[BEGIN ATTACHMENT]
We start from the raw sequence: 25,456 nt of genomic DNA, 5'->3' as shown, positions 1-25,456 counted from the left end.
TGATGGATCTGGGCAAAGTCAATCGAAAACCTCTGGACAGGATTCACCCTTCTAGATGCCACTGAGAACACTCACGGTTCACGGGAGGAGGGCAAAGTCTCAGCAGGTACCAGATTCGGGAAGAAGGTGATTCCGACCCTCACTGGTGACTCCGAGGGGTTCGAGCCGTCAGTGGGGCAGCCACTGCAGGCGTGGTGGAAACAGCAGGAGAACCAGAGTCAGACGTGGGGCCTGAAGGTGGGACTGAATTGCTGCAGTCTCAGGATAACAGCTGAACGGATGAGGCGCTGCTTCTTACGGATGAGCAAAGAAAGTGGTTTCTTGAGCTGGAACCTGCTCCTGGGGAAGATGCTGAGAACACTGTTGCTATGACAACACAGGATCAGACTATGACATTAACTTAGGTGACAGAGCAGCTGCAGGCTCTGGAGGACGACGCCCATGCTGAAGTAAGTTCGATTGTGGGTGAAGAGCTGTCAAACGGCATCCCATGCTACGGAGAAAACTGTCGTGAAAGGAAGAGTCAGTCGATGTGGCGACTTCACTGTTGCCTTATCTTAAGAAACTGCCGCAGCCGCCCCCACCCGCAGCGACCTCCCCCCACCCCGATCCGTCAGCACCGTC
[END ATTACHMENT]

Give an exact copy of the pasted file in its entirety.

We start from the raw sequence: 25,456 nt of genomic DNA, 5'->3' as shown, positions 1-25,456 counted from the left end.
TGATGGATCTGGGCAAAGTCAATCGAAAACCTCTGGACAGGATTCACCCTTCTAGATGCCACTGAGAACACTCACGGTTCACGGGAGGAGGGCAAAGTCTCAGCAGGTACCAGATTCGGGAAGAAGGTGATTCCGACCCTCACTGGTGACTCCGAGGGGTTCGAGCCGTCAGTGGGGCAGCCACTGCAGGCGTGGTGGAAACAGCAGGAGAACCAGAGTCAGACGTGGGGCCTGAAGGTGGGACTGAATTGCTGCAGTCTCAGGATAACAGCTGAACGGATGAGGCGCTGCTTCTTACGGATGAGCAAAGAAAGTGGTTTCTTGAGCTGGAACCTGCTCCTGGGGAAGATGCTGAGAACACTGTTGCTATGACAACACAGGATCAGACTATGACATTAACTTAGGTGACAGAGCAGCTGCAGGCTCTGGAGGACGACGCCCATGCTGAAGTAAGTTCGATTGTGGGTGAAGAGCTGTCAAACGGCATCCCATGCTACGGAGAAAACTGTCGTGAAAGGAAGAGTCAGTCGATGTGGCGACTTCACTGTTGCCTTATCTTAAGAAACTGCCGCAGCCGCCCCCACCCGCAGCGACCTCCCCCCACCCCGATCCGTCAGCACCGTC